Why resilience matters
A panel of experts discussed the subject of resilience and why it matters at the VPMA and SPVS Congress in Newport today (27 January).
Chaired by GP and broadcaster Dr Radha Modgil, the speakers included performance coach Andy McCann, sports psychologist Jamie Barker, and veterinary surgeon Rosie Allister.
The discussion, which looked at how to build resilience in the workplace, offered insights into how the speakers dealt with overcoming resilience in their fields.
Andy McCann is one of the UK’s top performance coaches. Working across an array of different sports, Andy supports international teams and coaches in their preparation to compete at events like the Olympic games.
Andy began the session by referring to a study by Nisbett and Miyamoto on how we see and think. He reminded delegates that we all have different perspectives and that the information we might be drawn to, might not be the most important thing.
Dr Jamie Barker, an associate professor of applied performance psychology, spoke about how delegates can use performance psychology to develop resilience in practice. He explained to delegates how manage self-belief, how to control what is controllable, how to focus on gains (not losses), and how to develop and be part of a strong and supportive team.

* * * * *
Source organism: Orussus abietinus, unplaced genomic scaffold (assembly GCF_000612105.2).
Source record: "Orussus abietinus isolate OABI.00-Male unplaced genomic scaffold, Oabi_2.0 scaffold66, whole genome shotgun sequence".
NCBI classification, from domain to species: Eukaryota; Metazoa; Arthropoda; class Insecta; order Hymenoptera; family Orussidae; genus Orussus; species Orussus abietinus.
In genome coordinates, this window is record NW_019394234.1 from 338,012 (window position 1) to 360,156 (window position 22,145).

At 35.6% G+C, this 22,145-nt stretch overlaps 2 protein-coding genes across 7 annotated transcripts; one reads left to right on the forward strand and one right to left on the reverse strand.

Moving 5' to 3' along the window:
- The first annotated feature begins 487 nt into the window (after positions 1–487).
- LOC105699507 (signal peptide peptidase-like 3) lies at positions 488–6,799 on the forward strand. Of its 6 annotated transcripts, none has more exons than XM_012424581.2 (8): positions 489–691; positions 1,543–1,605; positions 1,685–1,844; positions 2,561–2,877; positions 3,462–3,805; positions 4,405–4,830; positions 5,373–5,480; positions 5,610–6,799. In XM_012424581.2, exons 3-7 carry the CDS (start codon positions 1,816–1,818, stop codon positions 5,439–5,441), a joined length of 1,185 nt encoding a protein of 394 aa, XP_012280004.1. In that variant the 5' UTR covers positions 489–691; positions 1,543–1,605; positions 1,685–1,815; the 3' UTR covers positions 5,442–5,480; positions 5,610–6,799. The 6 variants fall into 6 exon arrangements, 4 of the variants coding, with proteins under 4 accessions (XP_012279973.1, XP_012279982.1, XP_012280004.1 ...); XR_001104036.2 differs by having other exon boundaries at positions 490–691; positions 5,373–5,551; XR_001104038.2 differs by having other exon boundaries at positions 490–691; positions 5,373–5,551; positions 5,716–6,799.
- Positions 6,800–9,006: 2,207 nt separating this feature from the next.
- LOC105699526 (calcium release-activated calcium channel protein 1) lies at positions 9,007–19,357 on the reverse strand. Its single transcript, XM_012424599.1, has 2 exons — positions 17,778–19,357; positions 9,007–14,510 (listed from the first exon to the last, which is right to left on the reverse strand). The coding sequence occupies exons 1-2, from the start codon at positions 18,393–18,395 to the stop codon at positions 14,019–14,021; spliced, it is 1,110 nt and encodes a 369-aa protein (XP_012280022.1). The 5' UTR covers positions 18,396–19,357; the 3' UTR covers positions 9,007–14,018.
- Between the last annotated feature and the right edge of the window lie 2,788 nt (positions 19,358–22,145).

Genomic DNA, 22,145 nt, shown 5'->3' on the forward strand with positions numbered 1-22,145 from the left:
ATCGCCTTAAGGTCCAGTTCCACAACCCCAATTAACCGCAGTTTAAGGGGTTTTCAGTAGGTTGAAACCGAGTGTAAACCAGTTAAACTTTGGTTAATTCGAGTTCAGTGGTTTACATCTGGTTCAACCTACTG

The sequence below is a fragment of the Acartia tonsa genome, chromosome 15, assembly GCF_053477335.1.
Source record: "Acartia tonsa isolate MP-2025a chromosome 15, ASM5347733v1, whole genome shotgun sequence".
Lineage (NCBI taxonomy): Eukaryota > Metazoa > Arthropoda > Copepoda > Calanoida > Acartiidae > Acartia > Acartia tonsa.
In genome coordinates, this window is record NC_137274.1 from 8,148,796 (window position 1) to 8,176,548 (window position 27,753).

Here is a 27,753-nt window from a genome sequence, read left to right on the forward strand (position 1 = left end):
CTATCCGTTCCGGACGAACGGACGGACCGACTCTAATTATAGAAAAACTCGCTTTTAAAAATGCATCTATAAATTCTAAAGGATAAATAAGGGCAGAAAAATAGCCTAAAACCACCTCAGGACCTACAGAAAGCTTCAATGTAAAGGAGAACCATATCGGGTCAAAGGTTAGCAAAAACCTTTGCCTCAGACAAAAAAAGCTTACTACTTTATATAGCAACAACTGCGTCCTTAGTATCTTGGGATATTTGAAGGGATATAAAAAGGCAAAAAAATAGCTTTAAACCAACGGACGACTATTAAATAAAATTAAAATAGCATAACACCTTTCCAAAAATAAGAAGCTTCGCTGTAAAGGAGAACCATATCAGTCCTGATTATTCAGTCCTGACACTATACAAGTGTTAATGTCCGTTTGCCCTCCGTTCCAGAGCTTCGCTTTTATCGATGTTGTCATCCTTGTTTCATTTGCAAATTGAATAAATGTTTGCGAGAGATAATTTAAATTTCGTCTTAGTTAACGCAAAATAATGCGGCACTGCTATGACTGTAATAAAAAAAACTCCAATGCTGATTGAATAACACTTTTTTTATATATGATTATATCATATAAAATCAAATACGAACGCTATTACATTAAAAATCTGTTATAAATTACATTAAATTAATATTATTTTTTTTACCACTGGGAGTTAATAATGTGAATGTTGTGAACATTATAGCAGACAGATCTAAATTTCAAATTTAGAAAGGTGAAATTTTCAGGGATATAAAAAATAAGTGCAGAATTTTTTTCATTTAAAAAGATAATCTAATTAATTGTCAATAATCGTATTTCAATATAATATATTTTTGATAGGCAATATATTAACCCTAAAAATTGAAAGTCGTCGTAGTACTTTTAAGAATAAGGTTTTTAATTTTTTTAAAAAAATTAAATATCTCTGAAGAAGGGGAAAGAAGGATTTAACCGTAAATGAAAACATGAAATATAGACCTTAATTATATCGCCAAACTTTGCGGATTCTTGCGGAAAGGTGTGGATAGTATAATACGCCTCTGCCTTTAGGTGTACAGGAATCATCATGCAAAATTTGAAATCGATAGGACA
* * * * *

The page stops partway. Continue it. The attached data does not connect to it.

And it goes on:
Dr Barker described a series of exercises that he has used on athletes to bring about focus and a sense of control over difficult situations. One exercise, he explained, is to simply write 'me' in the middle of a sheet of paper and write around it factors that can influence your performance. "The closer the factor is to 'me', the more control you have over it," he said.
Later in the session, delegates heard from veterinary surgeon Rosie Allister, who has studied mental health and wellbeing within the profession. Rosie’s studies focussed on building resilience in undergraduates to help them cope with the stresses of clinical practice.
Resilience is all about having the motivation to succeed, but being able to cope with failure when it does happen. Rosie explained that while it is not necessarily safe to fail in veterinary practice, there are things that can be done to limit blame. Her ideas include: a safety check-list for surgery; an opportunity to reflect on mistakes; having support from the clinical team, and supporting a new vet's first mistake.
Dr Radha Modgil echoed Rosie's comments, adding that there must be clear distinctions between blame, guilt and fault when something does not go quite to plan.